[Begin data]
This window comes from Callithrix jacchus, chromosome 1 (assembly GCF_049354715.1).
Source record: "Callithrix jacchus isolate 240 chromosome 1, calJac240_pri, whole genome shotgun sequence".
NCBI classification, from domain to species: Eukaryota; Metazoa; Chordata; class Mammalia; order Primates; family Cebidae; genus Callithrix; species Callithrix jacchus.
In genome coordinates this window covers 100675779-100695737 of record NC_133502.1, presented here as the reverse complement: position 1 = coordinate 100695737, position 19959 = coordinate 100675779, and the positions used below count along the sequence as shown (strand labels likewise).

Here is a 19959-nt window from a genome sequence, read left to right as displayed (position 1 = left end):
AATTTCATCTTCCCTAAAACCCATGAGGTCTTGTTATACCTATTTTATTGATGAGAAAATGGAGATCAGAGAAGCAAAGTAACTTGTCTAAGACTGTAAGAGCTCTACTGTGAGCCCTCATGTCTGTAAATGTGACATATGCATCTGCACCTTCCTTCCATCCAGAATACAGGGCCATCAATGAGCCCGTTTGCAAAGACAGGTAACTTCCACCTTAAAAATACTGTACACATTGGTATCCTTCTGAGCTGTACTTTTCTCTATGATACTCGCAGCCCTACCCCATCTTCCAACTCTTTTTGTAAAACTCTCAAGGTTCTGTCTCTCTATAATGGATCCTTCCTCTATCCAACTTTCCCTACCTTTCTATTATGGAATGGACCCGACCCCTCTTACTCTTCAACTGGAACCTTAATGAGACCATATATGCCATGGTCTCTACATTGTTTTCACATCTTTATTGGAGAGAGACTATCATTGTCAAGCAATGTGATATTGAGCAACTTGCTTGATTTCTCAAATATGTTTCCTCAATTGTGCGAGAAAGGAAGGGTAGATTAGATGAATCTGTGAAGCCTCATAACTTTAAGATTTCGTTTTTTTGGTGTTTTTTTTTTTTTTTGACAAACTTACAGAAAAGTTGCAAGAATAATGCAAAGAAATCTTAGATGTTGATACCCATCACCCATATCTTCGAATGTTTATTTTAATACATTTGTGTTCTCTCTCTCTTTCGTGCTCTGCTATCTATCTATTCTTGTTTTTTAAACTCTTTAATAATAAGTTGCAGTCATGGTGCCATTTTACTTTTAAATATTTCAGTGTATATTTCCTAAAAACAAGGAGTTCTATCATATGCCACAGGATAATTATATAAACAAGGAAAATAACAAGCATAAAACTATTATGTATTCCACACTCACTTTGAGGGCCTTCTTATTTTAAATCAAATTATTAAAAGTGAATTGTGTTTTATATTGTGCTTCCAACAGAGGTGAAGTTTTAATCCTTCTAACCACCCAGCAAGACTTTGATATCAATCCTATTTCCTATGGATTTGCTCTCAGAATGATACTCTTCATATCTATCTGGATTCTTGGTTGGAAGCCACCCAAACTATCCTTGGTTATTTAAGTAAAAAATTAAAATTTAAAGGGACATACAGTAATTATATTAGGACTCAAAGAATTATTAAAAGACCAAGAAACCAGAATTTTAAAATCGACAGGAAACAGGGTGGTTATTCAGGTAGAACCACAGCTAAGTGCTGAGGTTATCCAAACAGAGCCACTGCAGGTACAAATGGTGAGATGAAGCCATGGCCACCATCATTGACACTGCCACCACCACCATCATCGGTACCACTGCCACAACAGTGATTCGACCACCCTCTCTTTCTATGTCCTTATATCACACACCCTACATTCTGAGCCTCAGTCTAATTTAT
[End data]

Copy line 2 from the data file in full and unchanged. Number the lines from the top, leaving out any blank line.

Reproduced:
Source record: "Callithrix jacchus isolate 240 chromosome 1, calJac240_pri, whole genome shotgun sequence".